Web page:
Rusk Institute for Rehabilitation New York
Rusk Institute for Rehabilitation New York
The authors declare no conflicts of interest.
FROM JUNE 13 to 15, 2011, more than 750 individuals involved in traumatic brain injury (TBI) research and service delivery met in Washington, DC, for the Third Federal Interagency Conference on TBI. Five years had elapsed since the second conference was held in 2006 and a number of significant changes have occurred in the field since then. As with the 2 previous conferences, the major sponsoring agency of the conference was the National Institute on Disability and Rehabilitation Research, US Department of Education; newly included in the current partnership were the American Congress of Rehabilitation Medicine, Brain Trauma Foundation, International Brain Injury Association, and the Ontario Neurotrauma Foundation. A complete list of sponsoring agencies is found on the conference Web site (http://tbi-interagency-conference.org/agencies.htm).
Having attended all 3 of these conferences (1999, 2006, and 2011), it is clear that both the quality of research and sophistication of both research and service delivery has increased since 1999. This is in part a function of increased communication and collaboration between all agencies and rehabilitation professionals concerned with TBI. There is a clear recognition that a single agency or group of researchers and/or clinicians cannot bring adequate financial and intellectual resources together to address the complexity of TBI. In 2006, the primary agencies that supported and attended the conference were from the civilian arena; the one exception was VA Rehabilitation Research and Development (VA RR&D). In 2011, in addition to strong representation from VA RR&D, the Department of Defense and VA clinical programs participated in the conference as both presenters and attendees. This was a valuable addition to the conference and represents an increasing interest on the part of the military to collaborate with the civilian sector. Until very recently, there was little outreach or communication between civilian and the military TBI communities (research or service delivery). The 2011 conference was an opportunity for both the civilian and military sectors to recognize that, although the etiology of the mild TBI may differ (a combination of blast injury and blunt trauma in military and blunt trauma in civilian), the challenges facing the individual with TBI and the service delivery systems are quite similar. Identification, classification, and treatment of mTBI is a universal issue. Thus, research on advanced neuroimaging techniques, biomarkers, the cognitive and emotional sequelae that result from all severities of TBI span the civilian and military boundaries and therefore were of interest to all. Designing and providing services, establishing a continuum of care, and delivering interventions are all common issues, and we can learn from each other.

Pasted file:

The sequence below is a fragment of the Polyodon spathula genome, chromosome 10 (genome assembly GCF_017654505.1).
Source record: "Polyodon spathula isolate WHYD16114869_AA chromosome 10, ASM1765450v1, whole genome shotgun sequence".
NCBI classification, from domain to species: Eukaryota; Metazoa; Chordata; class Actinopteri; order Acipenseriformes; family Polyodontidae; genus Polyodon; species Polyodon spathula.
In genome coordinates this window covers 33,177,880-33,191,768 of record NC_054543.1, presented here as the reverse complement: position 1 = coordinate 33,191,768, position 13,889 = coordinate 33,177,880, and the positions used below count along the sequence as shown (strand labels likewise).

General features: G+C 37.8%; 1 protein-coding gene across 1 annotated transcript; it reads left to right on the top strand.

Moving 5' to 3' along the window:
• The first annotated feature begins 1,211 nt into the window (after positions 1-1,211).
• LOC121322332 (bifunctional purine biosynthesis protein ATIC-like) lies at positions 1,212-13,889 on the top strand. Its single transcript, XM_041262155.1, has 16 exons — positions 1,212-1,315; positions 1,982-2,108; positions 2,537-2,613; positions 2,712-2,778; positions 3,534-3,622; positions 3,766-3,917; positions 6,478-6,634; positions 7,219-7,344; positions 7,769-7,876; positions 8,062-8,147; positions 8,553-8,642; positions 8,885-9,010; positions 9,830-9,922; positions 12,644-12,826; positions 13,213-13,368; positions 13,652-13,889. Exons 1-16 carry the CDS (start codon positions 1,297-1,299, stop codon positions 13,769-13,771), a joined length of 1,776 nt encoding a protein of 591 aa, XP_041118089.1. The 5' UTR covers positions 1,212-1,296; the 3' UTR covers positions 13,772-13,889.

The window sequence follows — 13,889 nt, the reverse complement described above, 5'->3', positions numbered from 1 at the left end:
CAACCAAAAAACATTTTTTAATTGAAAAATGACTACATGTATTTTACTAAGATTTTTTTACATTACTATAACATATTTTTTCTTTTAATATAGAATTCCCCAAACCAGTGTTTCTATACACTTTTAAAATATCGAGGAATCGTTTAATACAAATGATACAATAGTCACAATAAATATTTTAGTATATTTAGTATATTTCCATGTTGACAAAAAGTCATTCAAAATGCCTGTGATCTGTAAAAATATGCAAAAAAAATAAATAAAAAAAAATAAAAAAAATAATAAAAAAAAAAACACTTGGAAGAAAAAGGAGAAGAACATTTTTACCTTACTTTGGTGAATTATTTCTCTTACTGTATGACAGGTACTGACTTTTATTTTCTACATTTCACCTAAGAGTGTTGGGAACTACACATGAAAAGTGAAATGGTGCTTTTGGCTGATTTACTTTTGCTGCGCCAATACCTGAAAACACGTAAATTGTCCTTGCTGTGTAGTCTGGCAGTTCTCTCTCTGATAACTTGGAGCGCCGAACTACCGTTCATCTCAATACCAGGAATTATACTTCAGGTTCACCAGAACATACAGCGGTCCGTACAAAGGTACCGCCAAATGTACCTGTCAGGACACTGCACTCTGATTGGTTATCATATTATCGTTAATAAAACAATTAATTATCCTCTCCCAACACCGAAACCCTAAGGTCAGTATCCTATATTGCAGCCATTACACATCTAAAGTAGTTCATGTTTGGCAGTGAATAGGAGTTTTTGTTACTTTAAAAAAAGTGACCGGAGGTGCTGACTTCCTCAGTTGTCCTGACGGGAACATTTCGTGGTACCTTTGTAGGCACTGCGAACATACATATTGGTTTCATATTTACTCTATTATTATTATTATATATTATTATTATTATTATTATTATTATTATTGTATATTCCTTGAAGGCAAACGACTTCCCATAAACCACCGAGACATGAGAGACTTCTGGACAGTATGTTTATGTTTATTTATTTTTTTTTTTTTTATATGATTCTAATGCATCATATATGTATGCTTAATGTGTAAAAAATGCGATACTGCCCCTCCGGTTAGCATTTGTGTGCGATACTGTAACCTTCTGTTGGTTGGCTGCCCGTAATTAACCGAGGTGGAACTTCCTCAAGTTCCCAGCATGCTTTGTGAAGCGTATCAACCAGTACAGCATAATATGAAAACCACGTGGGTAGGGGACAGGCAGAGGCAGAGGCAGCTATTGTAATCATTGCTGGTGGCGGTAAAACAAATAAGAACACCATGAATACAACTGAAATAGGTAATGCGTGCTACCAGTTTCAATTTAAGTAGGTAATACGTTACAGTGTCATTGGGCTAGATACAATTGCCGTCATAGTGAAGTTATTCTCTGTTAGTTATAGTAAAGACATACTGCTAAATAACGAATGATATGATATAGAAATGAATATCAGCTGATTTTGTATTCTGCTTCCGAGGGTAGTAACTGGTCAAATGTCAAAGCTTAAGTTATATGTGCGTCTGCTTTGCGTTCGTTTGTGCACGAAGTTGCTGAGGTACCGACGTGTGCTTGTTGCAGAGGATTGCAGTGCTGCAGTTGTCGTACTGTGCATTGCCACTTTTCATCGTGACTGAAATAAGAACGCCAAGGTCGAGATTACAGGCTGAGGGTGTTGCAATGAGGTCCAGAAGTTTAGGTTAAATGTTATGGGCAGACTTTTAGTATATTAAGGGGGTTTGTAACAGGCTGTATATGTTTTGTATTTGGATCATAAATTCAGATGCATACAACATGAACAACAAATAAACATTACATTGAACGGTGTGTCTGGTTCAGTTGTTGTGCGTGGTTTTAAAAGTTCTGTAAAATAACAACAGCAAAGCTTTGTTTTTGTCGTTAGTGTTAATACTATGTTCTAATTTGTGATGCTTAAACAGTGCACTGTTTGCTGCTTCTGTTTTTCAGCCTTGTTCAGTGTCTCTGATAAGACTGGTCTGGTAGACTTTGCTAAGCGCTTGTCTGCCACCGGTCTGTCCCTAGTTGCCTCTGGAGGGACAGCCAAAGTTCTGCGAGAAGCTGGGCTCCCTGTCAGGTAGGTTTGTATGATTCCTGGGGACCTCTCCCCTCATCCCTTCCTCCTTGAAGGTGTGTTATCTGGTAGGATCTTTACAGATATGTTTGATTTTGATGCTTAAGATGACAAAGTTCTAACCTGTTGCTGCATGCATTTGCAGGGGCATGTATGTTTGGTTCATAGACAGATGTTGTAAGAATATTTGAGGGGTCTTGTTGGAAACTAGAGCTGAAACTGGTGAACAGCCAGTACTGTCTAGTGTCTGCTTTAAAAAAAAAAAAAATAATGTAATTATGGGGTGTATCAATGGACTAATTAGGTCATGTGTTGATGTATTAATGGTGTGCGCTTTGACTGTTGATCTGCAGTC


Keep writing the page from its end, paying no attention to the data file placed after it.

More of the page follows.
It was also heartening to observe the number of young researchers and clinicians who attended the conference. Early career individuals were given the opportunity to network with persons further advanced in their career. They were also given the opportunity to present their research or clinical activities through short platform presentations or posters. Attempts were made to mix early career and senior presenters in oral sessions to further facilitate interaction. The 3 best early career posters were recognized at the “Mitchell Rosenthal” reception; Ruth Brannon, Director of Research at the National Institute on Disability and Rehabilitation Research and a close friend and peer of Dr. Rosenthal, presented the certificates of recognition. The intellectual power represented by these early career researchers and clinicians speaks well for the future care of individuals with TBI.